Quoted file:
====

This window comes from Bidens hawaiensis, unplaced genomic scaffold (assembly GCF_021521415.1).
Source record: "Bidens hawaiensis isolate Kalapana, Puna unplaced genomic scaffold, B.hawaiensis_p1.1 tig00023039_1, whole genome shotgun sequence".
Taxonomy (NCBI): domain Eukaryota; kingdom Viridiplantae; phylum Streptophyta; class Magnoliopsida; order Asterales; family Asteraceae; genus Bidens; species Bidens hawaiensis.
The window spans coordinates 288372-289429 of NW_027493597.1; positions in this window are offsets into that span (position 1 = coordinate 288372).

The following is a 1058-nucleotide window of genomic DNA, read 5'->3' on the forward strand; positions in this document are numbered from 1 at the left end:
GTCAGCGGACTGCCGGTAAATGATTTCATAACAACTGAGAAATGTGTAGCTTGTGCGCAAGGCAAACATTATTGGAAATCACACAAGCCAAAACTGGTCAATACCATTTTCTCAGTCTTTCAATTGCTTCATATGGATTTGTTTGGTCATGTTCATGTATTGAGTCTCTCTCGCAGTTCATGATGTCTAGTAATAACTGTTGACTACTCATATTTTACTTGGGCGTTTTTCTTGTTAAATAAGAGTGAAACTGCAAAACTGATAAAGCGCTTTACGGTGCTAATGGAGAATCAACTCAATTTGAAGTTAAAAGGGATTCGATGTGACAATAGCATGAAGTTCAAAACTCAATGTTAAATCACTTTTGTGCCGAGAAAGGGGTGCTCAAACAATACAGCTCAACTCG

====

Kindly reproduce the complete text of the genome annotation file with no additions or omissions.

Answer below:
This window comes from Bidens hawaiensis, unplaced genomic scaffold (assembly GCF_021521415.1).
Source record: "Bidens hawaiensis isolate Kalapana, Puna unplaced genomic scaffold, B.hawaiensis_p1.1 tig00023039_1, whole genome shotgun sequence".
Taxonomy (NCBI): domain Eukaryota; kingdom Viridiplantae; phylum Streptophyta; class Magnoliopsida; order Asterales; family Asteraceae; genus Bidens; species Bidens hawaiensis.
The window spans coordinates 288372-289429 of NW_027493597.1; positions in this window are offsets into that span (position 1 = coordinate 288372).

The following is a 1058-nucleotide window of genomic DNA, read 5'->3' on the forward strand; positions in this document are numbered from 1 at the left end:
GTCAGCGGACTGCCGGTAAATGATTTCATAACAACTGAGAAATGTGTAGCTTGTGCGCAAGGCAAACATTATTGGAAATCACACAAGCCAAAACTGGTCAATACCATTTTCTCAGTCTTTCAATTGCTTCATATGGATTTGTTTGGTCATGTTCATGTATTGAGTCTCTCTCGCAGTTCATGATGTCTAGTAATAACTGTTGACTACTCATATTTTACTTGGGCGTTTTTCTTGTTAAATAAGAGTGAAACTGCAAAACTGATAAAGCGCTTTACGGTGCTAATGGAGAATCAACTCAATTTGAAGTTAAAAGGGATTCGATGTGACAATAGCATGAAGTTCAAAACTCAATGTTAAATCACTTTTGTGCCGAGAAAGGGGTGCTCAAACAATACAGCTCAACTCG